Returning to IMS 1, following the sending of the trigger signal to sequencer 3, IMS 1 waits for a predetermined dine to enable matrix of switches 13 to be switched by sequencer 3 (see step 24 above) and settle (step 27). IMS 1 then stops sending the trigger signal to sequencer 3, i.e. it sends a logic level `0` to sequencer 3 (step 28). IMS 1 then generates and sends the test signals for the test of the series being made, and receives and analyses the responses to these test signals (step 29). The test signals are sent and the response signals are received by way of matrix 13 and pin connections 15 IMS 1 then waits for sequencer 3 to stop sending the busy signal, i.e. it waits for a logic level `0` from sequencer 3 (see step 26 above) (step 30). Upon receipt of the logic level `0`, IMS 1 returns to step 21 and sends to sequencer 3 a trigger signal to commence the making of the next test of the series.
It will be seen that the transfer of the next test switch settings to shift register 7 by sequencer 3 occurs concurrently/in parallel with the sending of test signals and the receipt of responses thereto by IMS 1. Further, these operations occur in response to a single event, i.e. the sending of the trigger signal. The result is that the time taken to step through the entire series of tests is substantially reduced as compared to previously.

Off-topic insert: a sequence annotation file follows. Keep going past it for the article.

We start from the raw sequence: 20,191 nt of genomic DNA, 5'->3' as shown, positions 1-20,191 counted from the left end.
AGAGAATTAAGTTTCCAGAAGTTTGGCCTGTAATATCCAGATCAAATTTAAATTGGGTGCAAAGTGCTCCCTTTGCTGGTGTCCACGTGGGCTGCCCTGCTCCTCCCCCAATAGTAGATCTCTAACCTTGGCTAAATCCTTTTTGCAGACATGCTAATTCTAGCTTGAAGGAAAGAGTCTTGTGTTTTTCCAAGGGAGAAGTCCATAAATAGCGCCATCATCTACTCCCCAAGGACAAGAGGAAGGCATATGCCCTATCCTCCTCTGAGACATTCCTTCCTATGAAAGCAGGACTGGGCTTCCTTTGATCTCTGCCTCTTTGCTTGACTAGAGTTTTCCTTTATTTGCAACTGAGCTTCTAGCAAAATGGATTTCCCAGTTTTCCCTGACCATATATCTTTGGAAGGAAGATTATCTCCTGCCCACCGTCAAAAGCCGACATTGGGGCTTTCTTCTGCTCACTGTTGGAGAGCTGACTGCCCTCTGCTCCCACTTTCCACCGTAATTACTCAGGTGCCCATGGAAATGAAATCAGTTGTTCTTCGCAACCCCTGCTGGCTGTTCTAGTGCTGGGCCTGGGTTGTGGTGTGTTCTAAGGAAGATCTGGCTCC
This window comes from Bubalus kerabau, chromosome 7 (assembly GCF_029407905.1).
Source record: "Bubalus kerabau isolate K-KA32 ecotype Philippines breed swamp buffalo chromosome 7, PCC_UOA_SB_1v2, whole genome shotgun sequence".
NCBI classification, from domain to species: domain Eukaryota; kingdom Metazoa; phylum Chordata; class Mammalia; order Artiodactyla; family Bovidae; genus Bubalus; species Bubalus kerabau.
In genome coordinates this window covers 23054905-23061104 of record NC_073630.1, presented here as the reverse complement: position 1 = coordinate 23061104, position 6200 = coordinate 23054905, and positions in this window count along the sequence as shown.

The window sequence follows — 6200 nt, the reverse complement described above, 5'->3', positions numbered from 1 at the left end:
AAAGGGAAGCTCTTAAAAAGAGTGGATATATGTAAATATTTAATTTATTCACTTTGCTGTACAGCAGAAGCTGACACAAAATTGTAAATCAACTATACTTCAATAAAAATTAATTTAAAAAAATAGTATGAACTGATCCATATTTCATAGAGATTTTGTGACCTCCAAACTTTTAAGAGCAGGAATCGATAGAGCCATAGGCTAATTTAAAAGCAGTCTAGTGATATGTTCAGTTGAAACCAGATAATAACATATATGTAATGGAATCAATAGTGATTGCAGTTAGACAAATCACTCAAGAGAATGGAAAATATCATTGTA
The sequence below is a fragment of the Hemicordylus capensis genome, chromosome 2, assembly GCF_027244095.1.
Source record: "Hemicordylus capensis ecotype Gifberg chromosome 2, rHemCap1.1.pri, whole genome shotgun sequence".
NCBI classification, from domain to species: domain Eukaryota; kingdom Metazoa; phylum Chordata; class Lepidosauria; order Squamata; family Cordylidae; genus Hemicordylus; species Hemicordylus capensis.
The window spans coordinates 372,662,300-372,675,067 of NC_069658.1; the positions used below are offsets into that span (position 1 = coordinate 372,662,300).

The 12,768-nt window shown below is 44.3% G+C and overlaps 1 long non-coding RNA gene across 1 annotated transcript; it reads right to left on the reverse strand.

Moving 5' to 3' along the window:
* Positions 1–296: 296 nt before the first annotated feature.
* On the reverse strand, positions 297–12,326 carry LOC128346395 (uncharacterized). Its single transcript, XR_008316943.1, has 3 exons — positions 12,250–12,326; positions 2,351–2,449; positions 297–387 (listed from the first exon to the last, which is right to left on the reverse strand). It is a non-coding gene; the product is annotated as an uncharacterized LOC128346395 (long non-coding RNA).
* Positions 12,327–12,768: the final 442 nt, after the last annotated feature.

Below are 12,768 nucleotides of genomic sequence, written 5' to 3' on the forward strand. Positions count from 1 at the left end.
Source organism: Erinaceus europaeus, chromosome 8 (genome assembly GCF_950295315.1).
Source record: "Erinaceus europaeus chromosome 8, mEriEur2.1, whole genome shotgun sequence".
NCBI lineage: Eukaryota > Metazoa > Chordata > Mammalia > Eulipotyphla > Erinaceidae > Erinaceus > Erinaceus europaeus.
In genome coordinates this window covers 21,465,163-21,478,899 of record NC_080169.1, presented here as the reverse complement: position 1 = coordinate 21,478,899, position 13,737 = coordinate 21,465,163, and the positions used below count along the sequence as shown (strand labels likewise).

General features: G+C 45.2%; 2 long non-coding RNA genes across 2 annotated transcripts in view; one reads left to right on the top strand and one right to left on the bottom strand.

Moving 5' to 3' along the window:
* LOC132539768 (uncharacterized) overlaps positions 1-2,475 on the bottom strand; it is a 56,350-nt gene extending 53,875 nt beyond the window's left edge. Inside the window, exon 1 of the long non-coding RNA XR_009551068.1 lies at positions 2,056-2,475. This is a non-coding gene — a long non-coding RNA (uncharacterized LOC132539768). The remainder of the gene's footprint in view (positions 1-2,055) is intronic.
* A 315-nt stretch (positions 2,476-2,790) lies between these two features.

In the event that a very large number of switch settings is required to be stored in RAM 5, to avoid the use of expensive high speed RAM that would otherwise be required, the data defining these switch settings may be stored in conventional RAM in compressed form, i.e. with the redundancy contained therein removed. In this case decompression logic, under the control of sequencer 3, would be required in the data path from RAM 5 to shift register 7.
It is to be appreciated that in this application the expression `electronic circuitry` includes electronic devices, loaded printed circuit boards, and unloaded printed circuit boards.
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|U.S. Classification||714/726, 702/117, 702/57, 714/703, 324/73.1, 324/555, 714/738, 714/724, 324/750.01|
|International Classification||G06F11/22, G01R31/28, G01R31/319|
|Cooperative Classification||G01R31/31908, G01R31/31921, G01R31/31926|
|European Classification||G01R31/319C4, G01R31/319S4|
|Dec 6, 1996||AS||Assignment|
Owner name: MARCONI INSTRUMENTS LIMITED, UNITED KINGDOM
Free format text: ASSIGNMENT OF ASSIGNORS INTEREST;ASSIGNOR:NELSON, ALAN JOHN;REEL/FRAME:008327/0782
Effective date: 19961106
|Jan 18, 2002||FPAY||Fee payment|
Year of fee payment: 4
|Jan 18, 2002||AS||Assignment|
|Feb 22, 2006||REMI||Maintenance fee reminder mailed|
|Aug 4, 2006||LAPS||Lapse for failure to pay maintenance fees|
|Oct 3, 2006||FP||Expired due to failure to pay maintenance fee|
Effective date: 20060804